ITV's Westcountry Tonight is already a very poor offering. At least Spotlight is still broadcast from Plymouth and out of the two I watch Spotlight if I am at home. If you live in West Cornwall for example why on earth would you want to know what is happening 250 miles away in Swindon on what is meant to be your local news programme? How Swindon is classed as the west is beyond me. ITV's local news service generally is poor. In the Midlands for example there were separate local news programmes for the East and West Midlands broadcast from Nottingham and Birmingham respectively. This lasted from 1982 until around 2009. The studios in Nottingham (which were purpose built- shows like Family Fortunes were done there) closed and everything was transferred to Birmingham just like it used to be pre 1982. The BBC to their credit still have far more regional news programmes than ITV, but for how long is another story.

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  • PL1Plym  |  September 11 2012, 9:03PM

    Did you study "media"at school realityzone? lol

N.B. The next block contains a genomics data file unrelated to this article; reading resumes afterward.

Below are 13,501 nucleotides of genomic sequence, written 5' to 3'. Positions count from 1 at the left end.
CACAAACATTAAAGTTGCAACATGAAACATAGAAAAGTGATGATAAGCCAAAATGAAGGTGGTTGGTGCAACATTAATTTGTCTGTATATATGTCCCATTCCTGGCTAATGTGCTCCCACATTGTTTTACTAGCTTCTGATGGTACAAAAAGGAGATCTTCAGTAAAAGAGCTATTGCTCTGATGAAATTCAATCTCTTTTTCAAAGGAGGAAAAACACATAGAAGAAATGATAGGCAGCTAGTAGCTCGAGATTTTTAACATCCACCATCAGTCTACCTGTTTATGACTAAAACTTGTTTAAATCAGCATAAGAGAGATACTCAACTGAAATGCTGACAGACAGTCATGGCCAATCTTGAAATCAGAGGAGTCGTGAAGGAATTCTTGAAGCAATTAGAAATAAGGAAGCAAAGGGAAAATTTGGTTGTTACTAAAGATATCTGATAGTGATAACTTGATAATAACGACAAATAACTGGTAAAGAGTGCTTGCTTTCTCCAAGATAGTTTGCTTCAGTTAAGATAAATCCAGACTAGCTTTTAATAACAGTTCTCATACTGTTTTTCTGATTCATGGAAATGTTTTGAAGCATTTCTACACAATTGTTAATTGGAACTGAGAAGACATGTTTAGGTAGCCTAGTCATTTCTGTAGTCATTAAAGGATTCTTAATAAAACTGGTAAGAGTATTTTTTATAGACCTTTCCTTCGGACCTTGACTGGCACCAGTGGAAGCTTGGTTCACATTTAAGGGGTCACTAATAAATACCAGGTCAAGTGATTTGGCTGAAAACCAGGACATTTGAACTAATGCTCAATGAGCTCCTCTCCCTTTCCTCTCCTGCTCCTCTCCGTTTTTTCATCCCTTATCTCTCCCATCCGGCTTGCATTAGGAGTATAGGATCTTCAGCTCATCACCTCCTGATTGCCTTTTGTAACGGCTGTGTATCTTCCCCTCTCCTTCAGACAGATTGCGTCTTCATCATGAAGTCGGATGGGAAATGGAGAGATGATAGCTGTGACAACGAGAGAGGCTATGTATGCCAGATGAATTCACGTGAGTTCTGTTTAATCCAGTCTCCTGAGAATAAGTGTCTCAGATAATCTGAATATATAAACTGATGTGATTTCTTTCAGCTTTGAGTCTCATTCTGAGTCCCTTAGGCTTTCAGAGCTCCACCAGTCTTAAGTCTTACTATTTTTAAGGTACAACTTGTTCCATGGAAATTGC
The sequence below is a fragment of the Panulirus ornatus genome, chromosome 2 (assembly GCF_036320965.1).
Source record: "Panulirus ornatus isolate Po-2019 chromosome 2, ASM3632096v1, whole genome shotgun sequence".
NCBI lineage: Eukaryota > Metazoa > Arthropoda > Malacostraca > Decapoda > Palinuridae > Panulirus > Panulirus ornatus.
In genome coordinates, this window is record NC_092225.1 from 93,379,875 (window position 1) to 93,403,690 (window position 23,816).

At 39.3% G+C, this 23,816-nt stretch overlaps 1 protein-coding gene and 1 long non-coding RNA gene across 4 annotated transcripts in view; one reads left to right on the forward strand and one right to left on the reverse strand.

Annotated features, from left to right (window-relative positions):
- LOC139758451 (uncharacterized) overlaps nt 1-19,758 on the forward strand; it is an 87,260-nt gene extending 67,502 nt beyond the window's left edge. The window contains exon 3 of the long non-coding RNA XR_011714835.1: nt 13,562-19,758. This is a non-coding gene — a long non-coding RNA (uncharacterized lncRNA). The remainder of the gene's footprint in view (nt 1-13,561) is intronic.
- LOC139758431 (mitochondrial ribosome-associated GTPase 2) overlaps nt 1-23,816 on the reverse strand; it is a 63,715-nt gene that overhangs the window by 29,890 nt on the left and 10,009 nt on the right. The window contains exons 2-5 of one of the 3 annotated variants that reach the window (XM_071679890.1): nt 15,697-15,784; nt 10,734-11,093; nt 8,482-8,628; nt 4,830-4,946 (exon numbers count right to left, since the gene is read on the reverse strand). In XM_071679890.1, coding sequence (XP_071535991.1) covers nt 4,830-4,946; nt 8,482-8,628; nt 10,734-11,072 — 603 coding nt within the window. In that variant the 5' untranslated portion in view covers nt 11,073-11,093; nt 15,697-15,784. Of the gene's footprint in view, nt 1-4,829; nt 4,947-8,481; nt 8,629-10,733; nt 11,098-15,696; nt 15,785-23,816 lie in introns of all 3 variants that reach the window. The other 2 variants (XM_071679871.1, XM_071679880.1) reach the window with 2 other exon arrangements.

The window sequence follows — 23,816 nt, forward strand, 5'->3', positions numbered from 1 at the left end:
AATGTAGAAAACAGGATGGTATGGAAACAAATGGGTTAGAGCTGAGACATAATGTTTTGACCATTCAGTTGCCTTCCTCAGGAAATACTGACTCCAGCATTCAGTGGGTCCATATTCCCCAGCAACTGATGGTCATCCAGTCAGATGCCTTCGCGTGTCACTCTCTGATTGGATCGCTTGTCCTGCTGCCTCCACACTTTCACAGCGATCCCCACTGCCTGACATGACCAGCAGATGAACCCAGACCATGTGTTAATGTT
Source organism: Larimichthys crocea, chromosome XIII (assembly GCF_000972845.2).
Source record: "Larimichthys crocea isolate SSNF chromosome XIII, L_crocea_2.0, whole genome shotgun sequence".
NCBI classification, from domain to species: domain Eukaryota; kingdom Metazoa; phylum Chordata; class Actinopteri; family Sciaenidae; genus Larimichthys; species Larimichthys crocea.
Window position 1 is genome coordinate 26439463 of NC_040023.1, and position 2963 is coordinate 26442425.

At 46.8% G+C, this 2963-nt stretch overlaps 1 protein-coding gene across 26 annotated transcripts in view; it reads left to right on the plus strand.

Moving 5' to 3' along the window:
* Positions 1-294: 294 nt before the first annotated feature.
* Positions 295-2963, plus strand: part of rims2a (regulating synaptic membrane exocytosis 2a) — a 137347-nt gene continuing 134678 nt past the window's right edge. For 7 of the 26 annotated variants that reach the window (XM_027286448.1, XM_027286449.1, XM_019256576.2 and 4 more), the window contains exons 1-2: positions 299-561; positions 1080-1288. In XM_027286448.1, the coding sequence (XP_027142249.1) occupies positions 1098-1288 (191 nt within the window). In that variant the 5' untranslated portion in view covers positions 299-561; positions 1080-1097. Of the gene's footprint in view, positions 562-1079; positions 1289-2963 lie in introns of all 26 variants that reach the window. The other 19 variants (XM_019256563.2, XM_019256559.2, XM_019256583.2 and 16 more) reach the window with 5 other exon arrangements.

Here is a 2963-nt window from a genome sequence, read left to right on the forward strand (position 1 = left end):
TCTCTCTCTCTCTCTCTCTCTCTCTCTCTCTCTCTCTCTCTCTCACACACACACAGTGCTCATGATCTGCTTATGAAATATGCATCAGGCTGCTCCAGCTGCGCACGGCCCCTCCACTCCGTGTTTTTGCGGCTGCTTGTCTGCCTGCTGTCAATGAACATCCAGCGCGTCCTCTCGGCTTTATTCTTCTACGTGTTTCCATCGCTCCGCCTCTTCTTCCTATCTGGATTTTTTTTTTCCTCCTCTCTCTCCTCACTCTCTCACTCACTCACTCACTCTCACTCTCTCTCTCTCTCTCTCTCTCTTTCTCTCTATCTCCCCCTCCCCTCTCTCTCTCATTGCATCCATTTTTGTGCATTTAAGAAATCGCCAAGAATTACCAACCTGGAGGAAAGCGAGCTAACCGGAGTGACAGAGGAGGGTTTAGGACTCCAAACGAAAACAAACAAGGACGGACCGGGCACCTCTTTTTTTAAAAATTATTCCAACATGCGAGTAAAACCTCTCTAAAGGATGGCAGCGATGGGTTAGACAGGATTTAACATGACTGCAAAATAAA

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  • realityzone  |  September 11 2012, 1:57PM

    Simon Hall may well be the only TV journalist covering hard(ish) new in the South West. The pity is that his delivery to camera is appalling. He phrasing lacks any kind of logical punctuation. If the way he speaks was written down you would decide that the commas and full stops are all in the wrong places. And when are BBC reporters going to get away from the boring cliche of walking towards the camera at the start of virtually every story.

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  • FromMendip  |  September 10 2012, 10:29PM